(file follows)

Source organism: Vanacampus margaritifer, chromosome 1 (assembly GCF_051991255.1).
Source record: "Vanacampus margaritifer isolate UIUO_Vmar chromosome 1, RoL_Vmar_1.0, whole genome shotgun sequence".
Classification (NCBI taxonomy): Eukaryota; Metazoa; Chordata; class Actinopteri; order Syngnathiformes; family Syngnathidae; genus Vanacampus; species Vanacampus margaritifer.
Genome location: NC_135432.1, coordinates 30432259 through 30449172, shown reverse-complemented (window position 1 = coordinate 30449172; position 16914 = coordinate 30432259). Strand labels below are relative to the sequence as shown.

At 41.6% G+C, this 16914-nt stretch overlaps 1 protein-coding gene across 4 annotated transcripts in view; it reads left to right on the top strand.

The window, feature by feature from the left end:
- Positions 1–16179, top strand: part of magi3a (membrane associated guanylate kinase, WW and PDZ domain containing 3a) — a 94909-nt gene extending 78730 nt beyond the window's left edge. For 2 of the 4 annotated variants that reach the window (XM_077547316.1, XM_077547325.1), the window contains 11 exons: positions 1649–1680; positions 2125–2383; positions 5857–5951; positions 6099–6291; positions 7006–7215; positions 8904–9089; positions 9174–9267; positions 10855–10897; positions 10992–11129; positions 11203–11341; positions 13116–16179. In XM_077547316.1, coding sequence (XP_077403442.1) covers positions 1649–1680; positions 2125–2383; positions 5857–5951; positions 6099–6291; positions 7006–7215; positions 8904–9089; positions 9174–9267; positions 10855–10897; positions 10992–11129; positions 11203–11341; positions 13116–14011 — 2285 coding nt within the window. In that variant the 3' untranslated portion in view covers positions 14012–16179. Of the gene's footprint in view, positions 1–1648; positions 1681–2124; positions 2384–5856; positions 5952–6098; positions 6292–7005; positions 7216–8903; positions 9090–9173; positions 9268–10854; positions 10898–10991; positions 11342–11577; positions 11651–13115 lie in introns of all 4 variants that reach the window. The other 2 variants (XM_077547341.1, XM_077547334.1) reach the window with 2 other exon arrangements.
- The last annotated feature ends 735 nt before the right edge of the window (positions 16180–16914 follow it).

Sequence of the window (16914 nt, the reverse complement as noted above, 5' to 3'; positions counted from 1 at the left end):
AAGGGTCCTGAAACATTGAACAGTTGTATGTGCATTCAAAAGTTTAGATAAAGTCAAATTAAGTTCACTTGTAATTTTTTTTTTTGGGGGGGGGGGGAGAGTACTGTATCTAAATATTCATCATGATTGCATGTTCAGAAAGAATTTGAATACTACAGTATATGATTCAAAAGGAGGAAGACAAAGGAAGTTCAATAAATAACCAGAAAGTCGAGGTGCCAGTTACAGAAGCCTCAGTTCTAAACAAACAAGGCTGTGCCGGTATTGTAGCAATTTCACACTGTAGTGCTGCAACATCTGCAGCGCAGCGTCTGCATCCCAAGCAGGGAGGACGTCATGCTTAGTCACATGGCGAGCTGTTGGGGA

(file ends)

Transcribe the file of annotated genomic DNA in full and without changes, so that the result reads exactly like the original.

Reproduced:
Source organism: Vanacampus margaritifer, chromosome 1 (assembly GCF_051991255.1).
Source record: "Vanacampus margaritifer isolate UIUO_Vmar chromosome 1, RoL_Vmar_1.0, whole genome shotgun sequence".
Classification (NCBI taxonomy): Eukaryota; Metazoa; Chordata; class Actinopteri; order Syngnathiformes; family Syngnathidae; genus Vanacampus; species Vanacampus margaritifer.
Genome location: NC_135432.1, coordinates 30432259 through 30449172, shown reverse-complemented (window position 1 = coordinate 30449172; position 16914 = coordinate 30432259). Strand labels below are relative to the sequence as shown.

At 41.6% G+C, this 16914-nt stretch overlaps 1 protein-coding gene across 4 annotated transcripts in view; it reads left to right on the top strand.

The window, feature by feature from the left end:
- Positions 1–16179, top strand: part of magi3a (membrane associated guanylate kinase, WW and PDZ domain containing 3a) — a 94909-nt gene extending 78730 nt beyond the window's left edge. For 2 of the 4 annotated variants that reach the window (XM_077547316.1, XM_077547325.1), the window contains 11 exons: positions 1649–1680; positions 2125–2383; positions 5857–5951; positions 6099–6291; positions 7006–7215; positions 8904–9089; positions 9174–9267; positions 10855–10897; positions 10992–11129; positions 11203–11341; positions 13116–16179. In XM_077547316.1, coding sequence (XP_077403442.1) covers positions 1649–1680; positions 2125–2383; positions 5857–5951; positions 6099–6291; positions 7006–7215; positions 8904–9089; positions 9174–9267; positions 10855–10897; positions 10992–11129; positions 11203–11341; positions 13116–14011 — 2285 coding nt within the window. In that variant the 3' untranslated portion in view covers positions 14012–16179. Of the gene's footprint in view, positions 1–1648; positions 1681–2124; positions 2384–5856; positions 5952–6098; positions 6292–7005; positions 7216–8903; positions 9090–9173; positions 9268–10854; positions 10898–10991; positions 11342–11577; positions 11651–13115 lie in introns of all 4 variants that reach the window. The other 2 variants (XM_077547341.1, XM_077547334.1) reach the window with 2 other exon arrangements.
- The last annotated feature ends 735 nt before the right edge of the window (positions 16180–16914 follow it).

Sequence of the window (16914 nt, the reverse complement as noted above, 5' to 3'; positions counted from 1 at the left end):
AAGGGTCCTGAAACATTGAACAGTTGTATGTGCATTCAAAAGTTTAGATAAAGTCAAATTAAGTTCACTTGTAATTTTTTTTTTTGGGGGGGGGGGGAGAGTACTGTATCTAAATATTCATCATGATTGCATGTTCAGAAAGAATTTGAATACTACAGTATATGATTCAAAAGGAGGAAGACAAAGGAAGTTCAATAAATAACCAGAAAGTCGAGGTGCCAGTTACAGAAGCCTCAGTTCTAAACAAACAAGGCTGTGCCGGTATTGTAGCAATTTCACACTGTAGTGCTGCAACATCTGCAGCGCAGCGTCTGCATCCCAAGCAGGGAGGACGTCATGCTTAGTCACATGGCGAGCTGTTGGGGA